‘Nam No. 2: Miss Ly’s Hoi An Specialties

Thanks to a tip, I discovered the best food I’ve had in Asia and enjoyed the best meals I have had since Italy and the steak dinner in Chamonix. Miss Ly Cafeteria 22 in Hoi An has been in business for almost two decades and serves unbelievable Vietnamese and local Hoi An cuisine. All of the dishes are made with fresh, organic, and local ingredients and are msg-free (a rarity in this part of the world). We visited the restaurant four (or five?) times in as many days. Admittedly, on each visit we reordered our favorites, but also managed to add in a few extra dishes. We probably won some sort of overeating award. Here is the honor roll:

Fried wontons (hoanh thanh chien): sautéed pork, prawns, tomato, and onion with sauce and served on a flat wonton. This one stole our hearts.



White rose (banh bao): steamed prawns in rice dumplings with garlic, fried onion, and chili.



Cao lau (mi cao lai): Hoi An specialty of thick noodles, sliced roast pork, herbs, fresh greens, and croutons.


Grilled pork spring rolls (thit nuong): in rice paper with fresh herbs and peanuts. Another game changer.



Grilled fish (ca nuong): steak wrapped in a banana leave with herbs and chili.


Green papaya salad (goi du du): with onions, vegetables, herbs, and rice crackers. Of all the green-whatever salads I’ve had in south east Asia, this one is in a league of its own.


Sweet and sour prawn soup with noodles.


Stir fried morning glory (rao muong xao toi): with garlic and chili.


Stir fried beef (bo xau trung): marinated beef with onion, tomato, and boiled egg.


Sweet and sour squid (muc chua ngot): with vegetables.


Fried rice: with squid, shrimp, onion, carrot, bean, garlic, and egg.


Are you salivating yet? I am and I’m still full. If you come to Hoi An, you must visit Miss Ly. Here is how you can find her:



‘Nam No. 1: Hanoi Street Grub

During an over night boat trip on Ha Long Bay, I was fortunate enough to meet Sofie and Donal who, unlike me, work on a legit food blog and write cook books in Ireland. Check out the website (just click on the link) — it is great. As serious foodies, Donal and Sofie had arranged a tour of Hanoi street food with a local blogger, and they were very kind to invite me to join them the night we returned to Hanoi from Ha Long Bay. During the tour, we also ran into Mark Lowerson, the author/blogger who writes “stickyrice”, one of the first and most well known food blogs.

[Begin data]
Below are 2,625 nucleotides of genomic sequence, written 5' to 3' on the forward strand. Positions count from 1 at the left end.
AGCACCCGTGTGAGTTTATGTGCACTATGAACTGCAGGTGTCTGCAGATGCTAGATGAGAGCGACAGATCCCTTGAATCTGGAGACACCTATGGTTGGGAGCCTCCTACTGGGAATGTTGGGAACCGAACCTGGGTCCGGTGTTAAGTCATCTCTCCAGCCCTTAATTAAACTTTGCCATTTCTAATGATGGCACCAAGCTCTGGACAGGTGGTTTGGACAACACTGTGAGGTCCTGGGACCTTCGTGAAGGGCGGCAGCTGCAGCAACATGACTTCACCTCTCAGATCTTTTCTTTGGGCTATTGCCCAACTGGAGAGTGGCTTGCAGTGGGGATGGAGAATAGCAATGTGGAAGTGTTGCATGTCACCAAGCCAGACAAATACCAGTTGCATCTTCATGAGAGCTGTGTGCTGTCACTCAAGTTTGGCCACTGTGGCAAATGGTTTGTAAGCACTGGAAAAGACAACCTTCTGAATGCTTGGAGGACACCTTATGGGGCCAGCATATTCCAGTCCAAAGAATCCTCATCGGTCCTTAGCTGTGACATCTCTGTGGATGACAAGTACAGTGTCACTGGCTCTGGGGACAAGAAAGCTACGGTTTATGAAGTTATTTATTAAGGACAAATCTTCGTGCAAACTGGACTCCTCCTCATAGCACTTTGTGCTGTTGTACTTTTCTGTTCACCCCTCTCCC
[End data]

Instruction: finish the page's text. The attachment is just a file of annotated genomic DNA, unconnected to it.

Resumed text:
It is hard to describe some of the things I tried and I am going to include some links (click on anything in blue to link to reviews of the food made by the same street vendors we visited) and photos. We ate so much so that I can only write about a small sampling of dishes. If you want to know more, feel free to write a comment and ask.

Che. This is a completely bizarre Vietnamese dessert made with coconut cream, tapioca, and various jellies and fruits. My western palate didn’t really warm to this combination but the Vietnamese love it.





Stir fried beef with deep fried rice noodles. The beef and veggies were very good but the noodles were a bit too greasy/rich for me.





Banh Cuon. This was my favorite street food. It is a steamed rice pancake with minced pork. So light and delicious.





Soup with tofu, crab paste, and pig ear. Enough said — I was not a huge fan.


Fish cakes. We had a few different types of fish cakes. They were ok but generally too rubbery for me.



The food tour was really fun, but we ate so many different types of food that my stomach wasn’t particularly pleased with me the next day. None of it made me sick; it was just a very crazy combination of things (there was a lot more that I didn’t write about, including more gelatinous sweets with coconut milk). I highly recommend you do this if you come to Hanoi. If you are interested, I can give you the contact information for our guide. It isn’t cheap, but it is worth doing as you would never be able to cover such a range of street food on your own in Hanoi and find clean, safe places to enjoy it.